But to put the added weight of expectations on him as a starter is not something Hornacek is ready to do yet. Why? Mainly because he feels it’s important for young players to “learn the league” first. To get to know opponents and opposing players the first and second time around and also the feel of the NBA game. This suggests that perhaps Ntilikina could find himself in the conversation to be a starter in the second half of the season, if his play and confidence continues to steadily improve.

“This process is about time and how much work I put in,” Ntilikina said in his postgame interview.

“I know what I have to do and I will keep doing it.”

3. While the Knicks want to take their time with Ntilikina, the Lakers pushed Lonzo Ball, the No. 2 overall pick, right into the crucible by naming him the starting point guard. To the credit of Luke Walton, they are sticking with him through the expected growing pains that come in a rookie season.

As we know, Ball isn’t a typical rookie and it goes beyond the passion of Lakers fans who are not used to having bad teams year-in and year-out. His bombastic father and the traveling circus that is the family’s reality show only add unnecessary insanity to the roller-coaster that is an NBA rookie experience.

But there is something special about Ball and it was on display for a while in his Garden debut. He filled the box score with 17 points, 8 rebounds, 6 assists, 2 steals and a block and after the crowd literally laughed at his first two three-point attempts — that shooting form is pretty goofy-looking — he finished making 3-of-his-next-4 from downtown.

“It was a lot of fun,” Ball said of playing at The Garden. “You heard the crowd the whole game.”

While Ball is mostly quiet and seemingly humble, he does possess a bit of his father’s showmanship in him. Exhibit A is the hoodie he wore into the game, which was his face transposed on a picture of one of the greatest hip hop albums in the history of the genre, “Illmatic” by New York hip-hop legend Nas, which was released three years before Lonzo was born.

Pause a moment to wince at that reality, fellow Generation Xers.

As the story goes, Ball infamously proclaimed on the family reality show that “no one listens to Nas now,” meaning his generation.

After the game, Nas took to social media to congratulate the Knicks on the win.

Great Win Knicks!

A post shared by Nasir Jones (@nas) on

“I never sleep, because sleep is the cousin of death/Beyond the walls of intelligence, life is defined…”

4. Amar’e Stoudemire was back at The Garden, back for the first time as a retired player and, probably soon, another member of the “Once a Knick, Always a Knick” family. STAT lives in Florida now but admitted he loved living in New York and being part of a love affair with the city that burned hot, but burned out too quickly.

That first season with Amar’e was a lot of fun, especially those first few months when he was an MVP candidate and had one of the great scoring streaks in franchise history. He scored 30 or more points in a franchise-record nine straight games from Nov. 28-Dec. 15, 2010. The Knicks won the first eight games of that streak and went into a highly-anticipated showdown with the Celtics at the Garden.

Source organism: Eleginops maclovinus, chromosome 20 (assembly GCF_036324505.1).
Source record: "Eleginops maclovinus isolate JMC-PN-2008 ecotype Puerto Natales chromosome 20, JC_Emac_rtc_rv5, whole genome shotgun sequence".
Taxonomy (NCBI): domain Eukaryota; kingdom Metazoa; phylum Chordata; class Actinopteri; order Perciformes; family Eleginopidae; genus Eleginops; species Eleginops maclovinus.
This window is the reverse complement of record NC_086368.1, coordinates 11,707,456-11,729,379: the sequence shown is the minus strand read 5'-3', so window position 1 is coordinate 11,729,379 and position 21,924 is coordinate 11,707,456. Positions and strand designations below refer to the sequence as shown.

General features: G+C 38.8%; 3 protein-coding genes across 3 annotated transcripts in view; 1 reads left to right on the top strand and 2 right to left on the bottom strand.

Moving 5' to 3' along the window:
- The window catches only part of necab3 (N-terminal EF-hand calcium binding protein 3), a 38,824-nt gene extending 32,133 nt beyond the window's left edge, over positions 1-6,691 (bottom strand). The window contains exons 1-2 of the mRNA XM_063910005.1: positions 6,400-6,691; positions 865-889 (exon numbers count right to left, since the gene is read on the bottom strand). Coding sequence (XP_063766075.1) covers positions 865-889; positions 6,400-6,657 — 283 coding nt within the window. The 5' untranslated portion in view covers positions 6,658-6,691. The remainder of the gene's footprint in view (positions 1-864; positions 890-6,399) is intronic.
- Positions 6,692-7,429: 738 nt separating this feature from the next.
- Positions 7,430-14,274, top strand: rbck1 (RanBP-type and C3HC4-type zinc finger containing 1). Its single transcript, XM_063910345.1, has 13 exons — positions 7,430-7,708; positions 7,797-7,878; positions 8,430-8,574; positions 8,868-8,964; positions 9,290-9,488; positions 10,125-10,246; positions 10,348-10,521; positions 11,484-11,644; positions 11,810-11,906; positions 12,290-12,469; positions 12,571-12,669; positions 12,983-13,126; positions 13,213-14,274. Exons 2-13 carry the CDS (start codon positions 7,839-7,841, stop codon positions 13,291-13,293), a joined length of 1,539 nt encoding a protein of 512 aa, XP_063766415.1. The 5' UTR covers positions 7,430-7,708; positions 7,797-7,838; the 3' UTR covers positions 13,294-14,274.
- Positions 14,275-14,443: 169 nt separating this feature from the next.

Amar’e put up a huge night with 39 points and 10 rebounds and almost won the game with a three-pointer at the buzzer that was waved off after replays showed he did not get the shot released in time.

That moment, just before they waved off the shot, might have been the apex of his career in New York. The team lost 17 of the next 29 games and the faltering built the momentum that motivated the Carmelo Anthony trade. Stoudemire went from The Man to the forgotten man. Then the injuries started to mount.

His legacy will be of the player who famously said, “The Knicks are back” when he signed as a free agent in 2010 and then showed just how special The Garden can be for a star player when the Knicks are winning. That caught Melo’s attention.

But it should also serve as a cautionary tale. If you don’t build properly around a player — Stoudemire never played with a dynamic point guard who could get the most out of his skill set — the love affair doesn’t last for long. Stoudemire was a talent, but he certainly was a flawed star who needed the right type of supporting cast.

Looking back, regardless of the outcome, those first few months of Stoudemire’s Knicks career reawakened The Garden after several dormant years.

5. With the Lakers in town, that means Magic Johnson was in the building. He drew a rousing ovation as he usually does from The Garden faithful and Magic returned the accolades via Twitter:

It would be fun to one day see a sixth NBA Finals matchup between these two franchises.

Oh you didn’t know? Yes, of the eight NBA Finals appearances made by the Knicks in their history, five of the meetings were against the Lakers: 1952 and ’53 (Minneapolis Lakers), 1970, ’72 and ’73 (LA Lakers).

The other three? The Houston Rockets (’94) and San Antonio Spurs (’99) are the easy ones. Can you name the third?

The Sacramento Kings.

Wait, what?

It’s true (technically). Look it up.

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The Garden of Dreams Foundation helps kids facing obstacles in the Tri-State area, including Rangers fan Taylor Ryan who is battling a rare blood disorder called Langerhans cell histiocytosis.